The facts are alarming: the cybersecurity threat to the U.S. – and the world – is real and growing. The Economist Magazine reported early this year that one security firm estimated that cybercrime costs the world $113 billion per year and affects 378 million people, while a research institute estimated that malicious cyber-attacks in 2012 cost U.S. companies $277 for each customer’s or user’s account put at risk.
To combat the threat, the United States Patent and Trademark Office (“USPTO”) and National Institute of Standards and Technology (“NIST”) have teamed up to explore viable cybersecurity solutions and are asking for help from the public.
NIST’s Request for Information is accessible at: https://federalregister.gov/a/2014-20315. The 45-day comment period ends October 10, 2014. All RFI responses should be submitted to email@example.com and will be posted on NIST’s website.
In 2013, the Framework for Improving Critical Infrastructure Cybersecurity call to action was introduced by President Obama in Executive Order (13636). The Department of Commerce is playing a crucial role to establish the framework and connect the government’s efforts to the business community. U.S. Secretary of Commerce Penny Pritzker said “The Obama administration and Commerce Department are committed to continue supporting this framework to ensure it keeps up with evolving cyber threats and the needs of American businesses.”
In response to the Executive Order, NIST developed Cybersecurity Framework Version 1.0, which includes standards, guidelines, and practices that organizations of all types can use to create, guide, assess or improve cybersecurity programs. NIST has recently issued a Request for Information to gain an understanding of organizations’ awareness of and experiences with version 1.0 of the Framework.
Moving forward, the USPTO is pursuing initiatives to work with stakeholders to find ways new cybersecurity technology can be quickly moved into the marketplace and ensure patents related to the technology are of the highest quality.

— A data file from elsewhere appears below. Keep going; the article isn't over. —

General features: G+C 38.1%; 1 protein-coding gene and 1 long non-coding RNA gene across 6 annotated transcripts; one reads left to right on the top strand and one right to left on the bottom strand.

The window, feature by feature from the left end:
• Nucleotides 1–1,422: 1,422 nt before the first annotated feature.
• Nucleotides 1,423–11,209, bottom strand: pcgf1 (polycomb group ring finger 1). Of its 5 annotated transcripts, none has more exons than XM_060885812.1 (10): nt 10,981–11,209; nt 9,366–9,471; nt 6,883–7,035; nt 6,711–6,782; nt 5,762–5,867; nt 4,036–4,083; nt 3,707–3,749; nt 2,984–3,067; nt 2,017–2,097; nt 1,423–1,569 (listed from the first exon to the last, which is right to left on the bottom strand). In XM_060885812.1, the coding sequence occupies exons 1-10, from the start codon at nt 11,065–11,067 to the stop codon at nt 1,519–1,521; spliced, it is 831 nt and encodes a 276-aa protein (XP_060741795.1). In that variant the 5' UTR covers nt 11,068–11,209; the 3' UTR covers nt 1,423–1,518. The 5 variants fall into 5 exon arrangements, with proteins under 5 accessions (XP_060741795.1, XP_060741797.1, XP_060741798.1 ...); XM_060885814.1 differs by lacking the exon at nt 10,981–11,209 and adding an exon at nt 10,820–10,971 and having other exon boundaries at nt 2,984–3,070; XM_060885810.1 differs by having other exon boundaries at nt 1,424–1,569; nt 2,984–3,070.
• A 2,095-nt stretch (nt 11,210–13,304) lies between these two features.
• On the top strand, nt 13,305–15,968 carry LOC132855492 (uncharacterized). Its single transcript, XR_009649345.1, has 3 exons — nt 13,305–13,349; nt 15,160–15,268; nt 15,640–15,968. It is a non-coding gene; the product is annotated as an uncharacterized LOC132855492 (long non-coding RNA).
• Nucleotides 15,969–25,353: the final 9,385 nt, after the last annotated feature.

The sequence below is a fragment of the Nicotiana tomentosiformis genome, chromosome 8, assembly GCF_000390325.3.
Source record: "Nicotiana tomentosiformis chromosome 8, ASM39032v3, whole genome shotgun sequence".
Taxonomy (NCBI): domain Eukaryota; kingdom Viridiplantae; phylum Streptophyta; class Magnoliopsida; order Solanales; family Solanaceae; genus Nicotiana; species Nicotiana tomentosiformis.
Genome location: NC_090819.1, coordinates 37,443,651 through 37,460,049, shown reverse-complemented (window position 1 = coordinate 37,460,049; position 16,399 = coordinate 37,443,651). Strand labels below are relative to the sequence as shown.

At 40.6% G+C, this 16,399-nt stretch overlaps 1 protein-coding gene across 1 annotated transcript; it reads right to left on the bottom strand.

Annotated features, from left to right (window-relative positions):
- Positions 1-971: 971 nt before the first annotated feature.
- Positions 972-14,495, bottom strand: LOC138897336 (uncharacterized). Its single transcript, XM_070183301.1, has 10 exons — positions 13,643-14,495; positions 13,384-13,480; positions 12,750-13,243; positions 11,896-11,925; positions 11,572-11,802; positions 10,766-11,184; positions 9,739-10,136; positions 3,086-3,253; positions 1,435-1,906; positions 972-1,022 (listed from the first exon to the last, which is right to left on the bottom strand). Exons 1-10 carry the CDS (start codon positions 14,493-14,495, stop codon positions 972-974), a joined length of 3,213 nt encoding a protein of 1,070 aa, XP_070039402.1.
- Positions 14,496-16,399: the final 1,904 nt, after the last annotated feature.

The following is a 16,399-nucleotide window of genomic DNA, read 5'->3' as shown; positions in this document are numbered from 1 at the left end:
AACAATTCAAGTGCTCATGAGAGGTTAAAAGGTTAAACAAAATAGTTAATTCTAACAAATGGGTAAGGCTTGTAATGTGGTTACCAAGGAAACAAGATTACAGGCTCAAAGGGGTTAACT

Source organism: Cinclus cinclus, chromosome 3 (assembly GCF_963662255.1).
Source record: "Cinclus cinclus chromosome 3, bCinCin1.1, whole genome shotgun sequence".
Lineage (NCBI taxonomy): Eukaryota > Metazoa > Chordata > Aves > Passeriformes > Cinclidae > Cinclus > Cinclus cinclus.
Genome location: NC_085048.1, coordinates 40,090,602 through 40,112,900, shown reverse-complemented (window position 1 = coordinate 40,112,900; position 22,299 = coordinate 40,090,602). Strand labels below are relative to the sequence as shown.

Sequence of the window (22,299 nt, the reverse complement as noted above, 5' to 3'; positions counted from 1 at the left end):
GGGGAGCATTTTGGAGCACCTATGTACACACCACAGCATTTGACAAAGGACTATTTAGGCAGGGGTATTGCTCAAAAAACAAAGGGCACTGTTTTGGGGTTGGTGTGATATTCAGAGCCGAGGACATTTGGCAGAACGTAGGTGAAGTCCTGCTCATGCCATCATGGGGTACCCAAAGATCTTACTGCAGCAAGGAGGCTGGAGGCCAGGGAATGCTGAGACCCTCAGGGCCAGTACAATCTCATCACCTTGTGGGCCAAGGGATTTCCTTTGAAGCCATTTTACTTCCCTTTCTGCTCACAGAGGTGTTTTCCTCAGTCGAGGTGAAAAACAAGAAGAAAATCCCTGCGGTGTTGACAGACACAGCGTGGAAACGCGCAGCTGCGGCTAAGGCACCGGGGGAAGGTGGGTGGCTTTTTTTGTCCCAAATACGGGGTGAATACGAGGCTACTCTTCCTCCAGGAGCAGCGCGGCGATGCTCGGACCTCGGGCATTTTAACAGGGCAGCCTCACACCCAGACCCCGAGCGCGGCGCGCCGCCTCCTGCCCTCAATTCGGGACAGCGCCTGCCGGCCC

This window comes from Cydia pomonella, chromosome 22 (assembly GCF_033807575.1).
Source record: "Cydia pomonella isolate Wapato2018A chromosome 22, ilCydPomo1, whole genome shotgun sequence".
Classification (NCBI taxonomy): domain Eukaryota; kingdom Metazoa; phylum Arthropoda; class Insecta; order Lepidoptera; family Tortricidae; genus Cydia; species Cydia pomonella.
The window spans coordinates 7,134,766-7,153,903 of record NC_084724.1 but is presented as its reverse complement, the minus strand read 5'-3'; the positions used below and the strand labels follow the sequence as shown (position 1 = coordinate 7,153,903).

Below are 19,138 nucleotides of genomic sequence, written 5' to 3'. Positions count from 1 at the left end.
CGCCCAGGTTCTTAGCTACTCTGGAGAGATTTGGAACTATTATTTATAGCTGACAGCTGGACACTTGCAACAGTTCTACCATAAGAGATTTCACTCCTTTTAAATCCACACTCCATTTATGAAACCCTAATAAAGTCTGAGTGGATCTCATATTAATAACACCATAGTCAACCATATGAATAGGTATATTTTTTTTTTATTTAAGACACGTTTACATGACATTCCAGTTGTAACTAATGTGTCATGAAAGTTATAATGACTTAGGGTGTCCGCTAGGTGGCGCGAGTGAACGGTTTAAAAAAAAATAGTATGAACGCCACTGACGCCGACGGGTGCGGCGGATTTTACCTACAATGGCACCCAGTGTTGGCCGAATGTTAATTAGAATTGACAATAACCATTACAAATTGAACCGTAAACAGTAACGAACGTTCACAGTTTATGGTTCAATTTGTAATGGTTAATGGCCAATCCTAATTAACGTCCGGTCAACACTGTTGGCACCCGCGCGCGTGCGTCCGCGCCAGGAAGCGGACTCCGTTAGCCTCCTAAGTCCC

The initiatives include:
- Hosting a Cybersecurity Partnership Customer meeting on November 14, 2014 to discuss topics related to cybersecurity. Meeting participants will be invited to share ideas on what activities the USPTO should initiate or expand.
- Hosting a roundtable discussion with cyber startups later in 2015 to increase awareness of the importance of protecting intellectual property (“IP”) and to promote the USPTO’s application programs. Participants will be encouraged to share information about hurdles or issues startups face when trying to implement an IP strategy – and how the USPTO can help them.
- Working with industry experts to further expand training opportunities for patent examiners on cybersecurity standards and emerging technologies. The USPTO welcomes partnering on training with innovators in cybersecurity and network security from private industry, academia and other government organizations. Leaders in this important sector are encouraged to volunteer and share their expertise by applying through the USPTO’s Patent Examiner Technical Training Program.
Practice Tip #1: The national and economic security of the United States depends on the reliable functioning of critical infrastructure, which has become increasingly dependent on information technology. Recent cyber attacks and publicized weaknesses reinforce the need for improved capabilities for defending against malicious cyber activity. This will be a long-term challenge.
Practice Tip #2: More information on the November 14 meeting will be forthcoming on the USPTO’s Initiatives & Events webpage within a month.
Practice Tip #3: For more information on the initiatives, you may also contact the USPTO at firstname.lastname@example.org.